Sea power

All Sources -
Updated Media sources (1) About content Print Topic Share Topic
views updated

sea power enables a state to use the oceans for commerce and war, while denying these facilities to enemies or rivals and controlling neutral shipping. This has been true since early periods. Sea-battles such as Salamis (480 bc) and Mycale (479 bc) played a part in compelling the Persian king Xerxes to abandon his invasion of Greece. During the struggle between Carthage and Rome for control of the western Mediterranean, fleet engagements at Mylae (260 bc), Cape Ecnomus (256 bc), and the Aegates Islands (241 bc) were equally decisive. The defeat of Marcus Antonius at the naval battle of Actium (31 bc) established the Julio-Claudian imperial dynasty of Rome. Two invasions of Japan launched by the Chinese Mongol emperor Kublai Khan in 1274 and 1281 were disastrous failures because of terrible losses inflicted on their fleets by storms. In 1571, the Christian victory at Lepanto crippled Ottoman naval power in the eastern Mediterranean and delivered a decisive check to Muslim western expansion. Successive Spanish armadas against the protestant English and Dutch, including major efforts in 1588 and 1639, failed because the attackers were unable to win command of the sea. Three hard-fought naval wars between Britain and the Dutch, in 1652–4, 1665–7, and 1672–4, were caused by commercial competition and rival claims to sea power. The victories of the British and Dutch fleets, now in alliance, at Barfleur and La Hogue in 1692 safeguarded the Glorious Revolution of 1688 against a Stuart restoration backed by France. The 18th cent. saw a series of wars in which sea power was crucial, in a world in which sea-borne commerce and overseas empires had expanded markedly. The French Revolutionary and Napoleonic wars (1793–1815) saw the culmination of naval warfare in the age of the sailing warship. Nelson's victory at the Nile in 1798 established British control of the Mediterranean, and Trafalgar on 21 October 1805 set the seal on British naval superiority. During the 19th cent., Britain's naval predominance sustained her world-wide commercial and imperial power, despite revolutions in warship design, including steam propulsion and protective armour.

The late 19th cent. saw increased scholarly analysis of the nature of sea power. Foremost was the American naval officer A. T. Mahan. He sought to explain Britain's success in attaining maritime hegemony, stressing that command of the sea in war could only be attained by the destruction or neutralizing of the enemy fleet. His first book, The Influence of Sea Power in History, 1660–1783 (1890), was particularly influential.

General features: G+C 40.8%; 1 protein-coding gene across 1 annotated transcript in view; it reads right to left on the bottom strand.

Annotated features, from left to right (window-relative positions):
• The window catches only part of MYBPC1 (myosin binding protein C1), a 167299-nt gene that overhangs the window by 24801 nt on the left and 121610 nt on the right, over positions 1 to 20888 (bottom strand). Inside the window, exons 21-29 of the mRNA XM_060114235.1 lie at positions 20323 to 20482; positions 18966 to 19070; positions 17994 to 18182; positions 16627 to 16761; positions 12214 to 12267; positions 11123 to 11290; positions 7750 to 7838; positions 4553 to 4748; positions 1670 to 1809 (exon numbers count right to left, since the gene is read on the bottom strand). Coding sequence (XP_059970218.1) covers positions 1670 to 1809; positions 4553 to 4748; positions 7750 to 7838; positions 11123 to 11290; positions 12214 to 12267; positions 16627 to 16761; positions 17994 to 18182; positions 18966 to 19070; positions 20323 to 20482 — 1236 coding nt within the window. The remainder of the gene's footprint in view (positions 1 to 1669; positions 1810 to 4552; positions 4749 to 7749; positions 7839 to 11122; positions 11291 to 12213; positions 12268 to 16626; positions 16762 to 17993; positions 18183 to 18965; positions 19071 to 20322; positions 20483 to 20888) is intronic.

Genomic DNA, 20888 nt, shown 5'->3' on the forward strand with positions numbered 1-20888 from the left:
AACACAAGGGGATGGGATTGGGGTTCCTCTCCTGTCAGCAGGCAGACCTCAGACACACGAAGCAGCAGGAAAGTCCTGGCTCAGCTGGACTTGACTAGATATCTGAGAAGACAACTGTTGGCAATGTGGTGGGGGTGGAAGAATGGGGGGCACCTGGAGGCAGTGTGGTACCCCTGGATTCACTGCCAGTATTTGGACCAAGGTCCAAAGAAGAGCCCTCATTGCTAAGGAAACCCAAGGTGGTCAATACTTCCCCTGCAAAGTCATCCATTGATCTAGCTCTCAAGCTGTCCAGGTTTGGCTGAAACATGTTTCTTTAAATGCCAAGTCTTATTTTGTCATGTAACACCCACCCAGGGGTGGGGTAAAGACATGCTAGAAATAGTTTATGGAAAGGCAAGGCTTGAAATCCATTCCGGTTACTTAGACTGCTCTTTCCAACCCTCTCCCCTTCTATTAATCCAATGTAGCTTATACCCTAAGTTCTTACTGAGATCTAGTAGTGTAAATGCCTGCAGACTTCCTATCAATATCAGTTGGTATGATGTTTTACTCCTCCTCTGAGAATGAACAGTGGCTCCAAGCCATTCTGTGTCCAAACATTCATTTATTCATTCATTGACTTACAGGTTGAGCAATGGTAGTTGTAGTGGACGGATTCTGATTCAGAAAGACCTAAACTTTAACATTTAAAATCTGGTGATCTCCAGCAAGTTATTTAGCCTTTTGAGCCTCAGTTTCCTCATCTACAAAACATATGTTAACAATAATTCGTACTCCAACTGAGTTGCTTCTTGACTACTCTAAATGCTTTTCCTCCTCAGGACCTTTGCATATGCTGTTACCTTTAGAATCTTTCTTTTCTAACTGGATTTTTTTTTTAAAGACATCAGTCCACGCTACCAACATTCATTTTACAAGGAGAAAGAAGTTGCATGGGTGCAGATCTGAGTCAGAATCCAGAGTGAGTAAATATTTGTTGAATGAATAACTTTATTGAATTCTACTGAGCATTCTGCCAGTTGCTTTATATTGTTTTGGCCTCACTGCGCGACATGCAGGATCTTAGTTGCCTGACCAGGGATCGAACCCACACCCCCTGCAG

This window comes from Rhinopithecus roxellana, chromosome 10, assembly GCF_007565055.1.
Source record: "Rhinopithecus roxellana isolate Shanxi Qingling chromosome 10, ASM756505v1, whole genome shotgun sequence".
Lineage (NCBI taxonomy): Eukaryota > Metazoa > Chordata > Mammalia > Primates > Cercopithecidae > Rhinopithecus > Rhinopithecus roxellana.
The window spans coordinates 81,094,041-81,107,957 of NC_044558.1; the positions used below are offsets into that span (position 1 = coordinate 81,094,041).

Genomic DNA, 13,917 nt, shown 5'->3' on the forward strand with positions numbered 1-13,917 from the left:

By 1914, while the heavily armed and armoured battleship was still seen as the principal naval weapon, the introduction of torpedoes and submarines had already necessitated protective screens for major warships. In the 1914–18 conflict allied sea power facilitated the dismemberment of Germany's overseas empire and enforced a blockade of Germany and Austria-Hungary. In both the First and Second World Wars, Germany's unrestricted submarine warfare at times seemed potentially decisive. Britain's dependence on overseas trade made her particularly vulnerable, though the introduction of the convoy system reduced losses and the allied navies eventually triumphed.

During the Second World War, advances in naval aviation introduced a further element into the struggle for naval supremacy. The Italian battle fleet, at anchor in its Taranto base, was badly damaged by a tiny force of obsolescent Fleet Air Arm aircraft in a raid in November 1940. In December 1941, planes from a Japanese carrier force crippled the American Pacific battle fleet at anchor at Pearl Harbor, though fortunately the American aircraft carriers were away at sea. Japanese sea power was vital in the allied defeats in the Far East in early 1942, but the survival of the American carriers brought a major Japanese defeat in the battle of Midway in June 1942. The principal Japanese striking force suffered disastrous losses in an engagement in which the main warships involved never saw each other, strikes by carrier aircraft proving decisive. Sea power was important in the European theatre of war, in the battle of the Atlantic, and in the north African campaigns, but its most convincing demonstration was in the allied advance in the Pacific between 1942 and 1945. ‘Island-hopping’ campaigns, moving ever closer to the Japanese home islands, were made possible by the development of forces capable of keeping the sea for long periods, backed by a sea-borne supply system. Before the atomic bomb brought Japan to surrender, her defeat had been ensured by the success of American submarines and aircraft in decimating Japanese shipping, depriving the Japanese war machine of oil and other vital raw materials. Since the 1960s, the submarine armed with nuclear missiles has become the single most potent embodiment of sea power.

Norman McCord

views updated

Sea Power. See Mahan, Alfred T.; Strategy: Naval Warfare Strategy.